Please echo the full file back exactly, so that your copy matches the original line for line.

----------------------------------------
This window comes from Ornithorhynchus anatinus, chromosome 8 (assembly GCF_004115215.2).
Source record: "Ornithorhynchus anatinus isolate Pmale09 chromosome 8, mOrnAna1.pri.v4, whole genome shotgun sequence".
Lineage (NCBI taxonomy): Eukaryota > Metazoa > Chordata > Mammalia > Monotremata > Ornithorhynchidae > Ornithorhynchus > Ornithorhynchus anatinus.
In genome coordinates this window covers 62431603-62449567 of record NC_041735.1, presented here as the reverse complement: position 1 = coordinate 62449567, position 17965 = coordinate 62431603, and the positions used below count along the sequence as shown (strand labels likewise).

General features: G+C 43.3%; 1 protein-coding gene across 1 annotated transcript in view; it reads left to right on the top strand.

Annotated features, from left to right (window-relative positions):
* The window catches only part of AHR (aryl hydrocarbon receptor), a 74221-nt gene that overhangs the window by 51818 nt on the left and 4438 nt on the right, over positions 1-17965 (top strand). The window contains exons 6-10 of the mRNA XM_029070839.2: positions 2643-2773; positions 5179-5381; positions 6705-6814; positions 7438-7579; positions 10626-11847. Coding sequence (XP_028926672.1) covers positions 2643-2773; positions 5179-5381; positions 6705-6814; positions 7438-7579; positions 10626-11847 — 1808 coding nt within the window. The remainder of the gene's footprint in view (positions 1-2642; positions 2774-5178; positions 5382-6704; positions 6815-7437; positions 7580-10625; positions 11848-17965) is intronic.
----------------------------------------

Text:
This window comes from Ornithorhynchus anatinus, chromosome 8 (assembly GCF_004115215.2).
Source record: "Ornithorhynchus anatinus isolate Pmale09 chromosome 8, mOrnAna1.pri.v4, whole genome shotgun sequence".
Lineage (NCBI taxonomy): Eukaryota > Metazoa > Chordata > Mammalia > Monotremata > Ornithorhynchidae > Ornithorhynchus > Ornithorhynchus anatinus.
In genome coordinates this window covers 62431603-62449567 of record NC_041735.1, presented here as the reverse complement: position 1 = coordinate 62449567, position 17965 = coordinate 62431603, and the positions used below count along the sequence as shown (strand labels likewise).

General features: G+C 43.3%; 1 protein-coding gene across 1 annotated transcript in view; it reads left to right on the top strand.

Annotated features, from left to right (window-relative positions):
* The window catches only part of AHR (aryl hydrocarbon receptor), a 74221-nt gene that overhangs the window by 51818 nt on the left and 4438 nt on the right, over positions 1-17965 (top strand). The window contains exons 6-10 of the mRNA XM_029070839.2: positions 2643-2773; positions 5179-5381; positions 6705-6814; positions 7438-7579; positions 10626-11847. Coding sequence (XP_028926672.1) covers positions 2643-2773; positions 5179-5381; positions 6705-6814; positions 7438-7579; positions 10626-11847 — 1808 coding nt within the window. The remainder of the gene's footprint in view (positions 1-2642; positions 2774-5178; positions 5382-6704; positions 6815-7437; positions 7580-10625; positions 11848-17965) is intronic.